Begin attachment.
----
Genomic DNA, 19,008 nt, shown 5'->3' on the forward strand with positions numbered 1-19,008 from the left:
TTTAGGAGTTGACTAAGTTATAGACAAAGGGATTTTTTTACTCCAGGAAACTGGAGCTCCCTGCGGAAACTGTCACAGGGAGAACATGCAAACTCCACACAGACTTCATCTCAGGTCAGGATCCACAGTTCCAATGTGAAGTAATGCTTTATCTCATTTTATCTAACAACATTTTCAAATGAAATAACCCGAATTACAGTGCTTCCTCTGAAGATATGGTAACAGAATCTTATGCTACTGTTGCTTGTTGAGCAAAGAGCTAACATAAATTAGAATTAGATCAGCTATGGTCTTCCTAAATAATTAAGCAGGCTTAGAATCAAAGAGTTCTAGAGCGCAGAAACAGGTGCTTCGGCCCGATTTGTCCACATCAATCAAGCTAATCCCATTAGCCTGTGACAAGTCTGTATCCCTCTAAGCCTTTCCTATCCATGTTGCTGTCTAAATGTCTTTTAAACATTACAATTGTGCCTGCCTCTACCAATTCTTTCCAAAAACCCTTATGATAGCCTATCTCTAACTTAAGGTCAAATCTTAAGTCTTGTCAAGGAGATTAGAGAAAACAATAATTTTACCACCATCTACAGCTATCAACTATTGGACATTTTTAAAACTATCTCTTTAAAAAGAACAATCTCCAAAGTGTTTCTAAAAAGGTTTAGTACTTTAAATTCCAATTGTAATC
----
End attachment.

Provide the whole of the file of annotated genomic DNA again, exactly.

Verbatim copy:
Genomic DNA, 19,008 nt, shown 5'->3' on the forward strand with positions numbered 1-19,008 from the left:
TTTAGGAGTTGACTAAGTTATAGACAAAGGGATTTTTTTACTCCAGGAAACTGGAGCTCCCTGCGGAAACTGTCACAGGGAGAACATGCAAACTCCACACAGACTTCATCTCAGGTCAGGATCCACAGTTCCAATGTGAAGTAATGCTTTATCTCATTTTATCTAACAACATTTTCAAATGAAATAACCCGAATTACAGTGCTTCCTCTGAAGATATGGTAACAGAATCTTATGCTACTGTTGCTTGTTGAGCAAAGAGCTAACATAAATTAGAATTAGATCAGCTATGGTCTTCCTAAATAATTAAGCAGGCTTAGAATCAAAGAGTTCTAGAGCGCAGAAACAGGTGCTTCGGCCCGATTTGTCCACATCAATCAAGCTAATCCCATTAGCCTGTGACAAGTCTGTATCCCTCTAAGCCTTTCCTATCCATGTTGCTGTCTAAATGTCTTTTAAACATTACAATTGTGCCTGCCTCTACCAATTCTTTCCAAAAACCCTTATGATAGCCTATCTCTAACTTAAGGTCAAATCTTAAGTCTTGTCAAGGAGATTAGAGAAAACAATAATTTTACCACCATCTACAGCTATCAACTATTGGACATTTTTAAAACTATCTCTTTAAAAAGAACAATCTCCAAAGTGTTTCTAAAAAGGTTTAGTACTTTAAATTCCAATTGTAATC